Our Hearts Are Restless …
does the title of this column mean? It’s taken from the first Christian autobiography of Western Christianity, The Confessions of St. Augustine. This is one of the Christian classics, and I encourage you to read it. It is the story of St. Augustine’s life and conversion to Christ. At one place in the autobiography, he says, “Our hearts are restless, O God, until they rest in Thee.”
chose this title because it sums up the whole story of our lives. We are all people of restless hearts. We see it especially in the lives of people who take great risks in order to have thrilling experiences: mountain climbers, sky divers, those involved in “extreme sports,” and all those people who seek thrills in their lives. But we also see in the average everyday person, for we all seek to avoid boredom. We all have something important to us, whether it’s working on the lawn or in the garden, bike riding, an interest in antique cars—anything that we find gives us pleasure and meaning in our lives. We always seek something more so we won’t be bored.
my college years I became acquainted with a book called “Man’s Search for Meaning.” The author of the book was a European Jewish psychiatrist, Viktor Frankl, a survivor of the Nazi death camps during World War II. As one of the ways he used to survive that horrible experience, Frankl studied other prisoners in the camp, trying to see why some people survived even the most terrible experiences, and others failed to survive. What he found was that those who had something to live for—who had some meaning in their lives—tended to survive, while people who saw little meaning in their lives usually perished. After the war, Dr. Frankl build a whole school of psychology based on the importance of meaning for healthy human life.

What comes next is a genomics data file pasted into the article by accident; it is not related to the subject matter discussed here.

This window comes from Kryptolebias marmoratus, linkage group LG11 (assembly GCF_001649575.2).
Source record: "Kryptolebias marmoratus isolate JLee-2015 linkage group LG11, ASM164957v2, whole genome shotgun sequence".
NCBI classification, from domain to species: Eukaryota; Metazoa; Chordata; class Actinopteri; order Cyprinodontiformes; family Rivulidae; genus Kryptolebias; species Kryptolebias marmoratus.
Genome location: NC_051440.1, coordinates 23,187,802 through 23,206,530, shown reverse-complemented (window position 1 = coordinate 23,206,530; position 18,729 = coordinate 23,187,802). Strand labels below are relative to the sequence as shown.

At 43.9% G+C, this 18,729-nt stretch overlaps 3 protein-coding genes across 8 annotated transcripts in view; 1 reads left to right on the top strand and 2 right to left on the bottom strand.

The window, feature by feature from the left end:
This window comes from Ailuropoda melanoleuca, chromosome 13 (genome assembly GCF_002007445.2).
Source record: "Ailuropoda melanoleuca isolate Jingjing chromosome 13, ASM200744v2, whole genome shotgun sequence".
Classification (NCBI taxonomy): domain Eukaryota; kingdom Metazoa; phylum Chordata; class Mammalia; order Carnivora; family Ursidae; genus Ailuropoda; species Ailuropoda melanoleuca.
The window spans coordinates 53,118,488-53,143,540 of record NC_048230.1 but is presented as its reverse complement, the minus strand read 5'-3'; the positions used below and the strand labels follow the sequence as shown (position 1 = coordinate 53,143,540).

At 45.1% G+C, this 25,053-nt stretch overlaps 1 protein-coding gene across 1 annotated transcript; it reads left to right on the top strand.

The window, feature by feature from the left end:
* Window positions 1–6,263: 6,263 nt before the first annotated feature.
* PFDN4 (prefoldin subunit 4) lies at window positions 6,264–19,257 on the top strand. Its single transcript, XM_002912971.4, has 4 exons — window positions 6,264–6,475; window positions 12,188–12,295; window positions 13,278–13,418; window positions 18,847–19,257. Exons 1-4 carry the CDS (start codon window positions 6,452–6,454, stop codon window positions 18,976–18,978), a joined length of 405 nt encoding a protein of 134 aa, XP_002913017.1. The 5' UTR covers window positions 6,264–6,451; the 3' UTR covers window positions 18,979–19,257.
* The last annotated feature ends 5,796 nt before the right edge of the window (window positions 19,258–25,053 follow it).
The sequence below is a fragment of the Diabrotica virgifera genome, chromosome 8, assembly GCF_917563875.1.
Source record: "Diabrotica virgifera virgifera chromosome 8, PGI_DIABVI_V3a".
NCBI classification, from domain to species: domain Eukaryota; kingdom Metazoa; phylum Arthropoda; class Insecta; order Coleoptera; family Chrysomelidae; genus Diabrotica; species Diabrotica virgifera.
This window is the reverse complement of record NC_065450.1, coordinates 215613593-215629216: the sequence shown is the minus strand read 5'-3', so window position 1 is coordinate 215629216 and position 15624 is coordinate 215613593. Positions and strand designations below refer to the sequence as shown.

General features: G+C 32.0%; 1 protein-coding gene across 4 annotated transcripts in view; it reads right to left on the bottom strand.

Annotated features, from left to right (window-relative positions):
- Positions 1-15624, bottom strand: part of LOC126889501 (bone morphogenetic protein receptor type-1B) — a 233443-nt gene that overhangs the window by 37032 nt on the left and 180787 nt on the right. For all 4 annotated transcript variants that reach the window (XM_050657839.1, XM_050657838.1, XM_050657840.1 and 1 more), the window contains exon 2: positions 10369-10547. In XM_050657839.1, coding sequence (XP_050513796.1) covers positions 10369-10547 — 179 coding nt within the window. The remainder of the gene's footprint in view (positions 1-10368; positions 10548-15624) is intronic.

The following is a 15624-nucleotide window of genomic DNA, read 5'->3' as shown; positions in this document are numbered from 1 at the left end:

was a gifted intellectual who spent his youth and young adulthood seeking something and not knowing what it was. He became involved with the heresy of Manicheism and different philosophies, lived with and had a son with a woman whom he never married, and experienced great success as a teacher of rhetoric (a combination of speech and grammar, more or less). But he was not a happy man and knew somehow that there was something missing in his life.
, St. Monica, prayed for years that he would find God in his life. Monica was a Christian, married to a pagan Roman solider. They lived in North Africa, which at the time (4th century AD) was largely Christian. Augustine was never baptized as a child and was not raised as a Christian, despite Monica’s desire that he would be. After Augustine became a famous teacher in the area where he grew up, he moved to Italy and eventually to Milan. Because he was a great teacher of rhetoric he would go to listen to people regarded as great speakers. He found one who changed the course of his life.